Mercer: GPRA is the key to funding in tough times

Mercer: GPRA is the key to funding in tough times

John Mercer, former counsel to the Senate Governmental Affairs Committee and so-called father of the Government Performance and Results Act, pleaded again with agency leaders to implement performance-based budgeting.

Speaking yesterday at an executive leadership forum sponsored by American Management Systems Inc. of Fairfax, Va., Mercer called performance-based budgeting one of the Bush administration's top priorities. In the midst of war and tight economic times, agencies need to realize they will have to fight harder than ever to get money, he said.

'Agencies are having their budgets scrubbed,' Mercer said.

Performance-based budgeting shows the link between the cost of a program and its outcome. 'Those agencies that can show a strong linkage between dollars and results will be in better standing,' Mercer said.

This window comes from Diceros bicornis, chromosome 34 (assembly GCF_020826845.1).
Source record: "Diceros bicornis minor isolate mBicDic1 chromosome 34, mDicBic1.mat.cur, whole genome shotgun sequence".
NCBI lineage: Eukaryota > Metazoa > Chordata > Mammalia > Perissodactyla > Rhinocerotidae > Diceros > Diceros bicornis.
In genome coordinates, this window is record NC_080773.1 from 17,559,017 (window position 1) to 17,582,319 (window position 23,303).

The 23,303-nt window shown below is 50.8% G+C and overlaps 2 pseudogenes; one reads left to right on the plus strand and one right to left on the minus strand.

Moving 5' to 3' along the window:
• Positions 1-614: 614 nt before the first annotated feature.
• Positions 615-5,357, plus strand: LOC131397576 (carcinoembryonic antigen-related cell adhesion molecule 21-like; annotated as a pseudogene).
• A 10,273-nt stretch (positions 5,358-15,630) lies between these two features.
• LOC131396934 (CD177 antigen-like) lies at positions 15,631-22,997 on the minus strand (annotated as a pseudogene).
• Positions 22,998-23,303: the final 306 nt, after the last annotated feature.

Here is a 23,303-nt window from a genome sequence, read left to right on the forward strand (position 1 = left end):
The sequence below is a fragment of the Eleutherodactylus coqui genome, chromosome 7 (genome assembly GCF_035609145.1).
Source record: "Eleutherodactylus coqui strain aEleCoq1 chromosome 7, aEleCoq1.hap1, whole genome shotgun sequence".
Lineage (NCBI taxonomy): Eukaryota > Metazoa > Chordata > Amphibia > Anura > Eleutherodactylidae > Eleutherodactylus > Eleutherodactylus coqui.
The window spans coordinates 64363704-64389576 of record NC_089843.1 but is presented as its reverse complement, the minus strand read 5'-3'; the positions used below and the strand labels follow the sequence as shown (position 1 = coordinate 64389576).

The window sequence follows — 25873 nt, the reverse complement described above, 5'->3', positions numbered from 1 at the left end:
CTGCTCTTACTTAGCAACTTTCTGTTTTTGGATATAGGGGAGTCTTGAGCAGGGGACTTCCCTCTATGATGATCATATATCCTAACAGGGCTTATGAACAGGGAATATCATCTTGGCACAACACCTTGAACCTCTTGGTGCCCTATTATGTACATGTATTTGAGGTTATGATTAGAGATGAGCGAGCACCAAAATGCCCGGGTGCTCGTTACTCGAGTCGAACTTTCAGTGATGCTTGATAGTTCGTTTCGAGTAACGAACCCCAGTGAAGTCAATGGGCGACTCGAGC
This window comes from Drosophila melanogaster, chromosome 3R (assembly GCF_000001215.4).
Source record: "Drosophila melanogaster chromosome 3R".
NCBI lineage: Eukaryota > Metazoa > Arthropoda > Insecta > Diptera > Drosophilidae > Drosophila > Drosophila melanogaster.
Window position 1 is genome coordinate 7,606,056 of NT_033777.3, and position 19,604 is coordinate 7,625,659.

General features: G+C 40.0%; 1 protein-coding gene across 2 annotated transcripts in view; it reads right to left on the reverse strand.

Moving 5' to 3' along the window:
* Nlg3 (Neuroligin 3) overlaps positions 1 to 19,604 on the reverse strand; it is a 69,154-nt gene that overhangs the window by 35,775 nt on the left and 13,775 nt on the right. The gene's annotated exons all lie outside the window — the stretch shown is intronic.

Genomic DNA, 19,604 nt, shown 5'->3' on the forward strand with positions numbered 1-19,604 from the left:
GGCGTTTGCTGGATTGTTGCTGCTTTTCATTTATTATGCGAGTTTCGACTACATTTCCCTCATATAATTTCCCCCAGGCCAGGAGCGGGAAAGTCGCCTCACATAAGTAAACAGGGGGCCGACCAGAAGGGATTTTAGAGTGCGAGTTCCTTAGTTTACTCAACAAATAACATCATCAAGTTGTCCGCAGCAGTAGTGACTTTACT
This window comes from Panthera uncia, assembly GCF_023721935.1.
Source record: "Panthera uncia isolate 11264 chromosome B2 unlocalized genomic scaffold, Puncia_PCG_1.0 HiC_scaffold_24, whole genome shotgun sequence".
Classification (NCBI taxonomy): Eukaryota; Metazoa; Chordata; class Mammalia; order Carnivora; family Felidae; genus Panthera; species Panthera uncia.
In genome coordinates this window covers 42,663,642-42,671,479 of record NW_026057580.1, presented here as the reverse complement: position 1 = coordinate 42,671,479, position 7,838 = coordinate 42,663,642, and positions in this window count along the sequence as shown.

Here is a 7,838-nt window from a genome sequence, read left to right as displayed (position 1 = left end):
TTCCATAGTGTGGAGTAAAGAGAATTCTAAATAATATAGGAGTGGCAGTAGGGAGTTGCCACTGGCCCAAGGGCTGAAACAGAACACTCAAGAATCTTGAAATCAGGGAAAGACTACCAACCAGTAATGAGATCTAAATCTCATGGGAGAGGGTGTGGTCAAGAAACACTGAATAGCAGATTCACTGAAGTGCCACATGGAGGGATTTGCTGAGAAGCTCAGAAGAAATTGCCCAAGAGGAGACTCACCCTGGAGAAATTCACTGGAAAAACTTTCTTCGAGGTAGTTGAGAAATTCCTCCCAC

In the forthcoming fiscal 2003 budget, he said, agencies can expect to see performance-based budgeting stipulated, he said. 'They're going to ask agencies to do things they're not doing now. GPRA went fully into effect in 1997, but very few agencies took that seriously,' he said.

Some listeners said their hands are tied; because budgets are so tight already, they cannot buy the IT necessary to build a performance-based budgeting system.

'EPA is nowhere near being able to do this,' said Nikki Tinsley, inspector general at the Environmental Protection Agency. 'I don't see program managers being able to shift funds. I don't think that's going to happen at EPA.'


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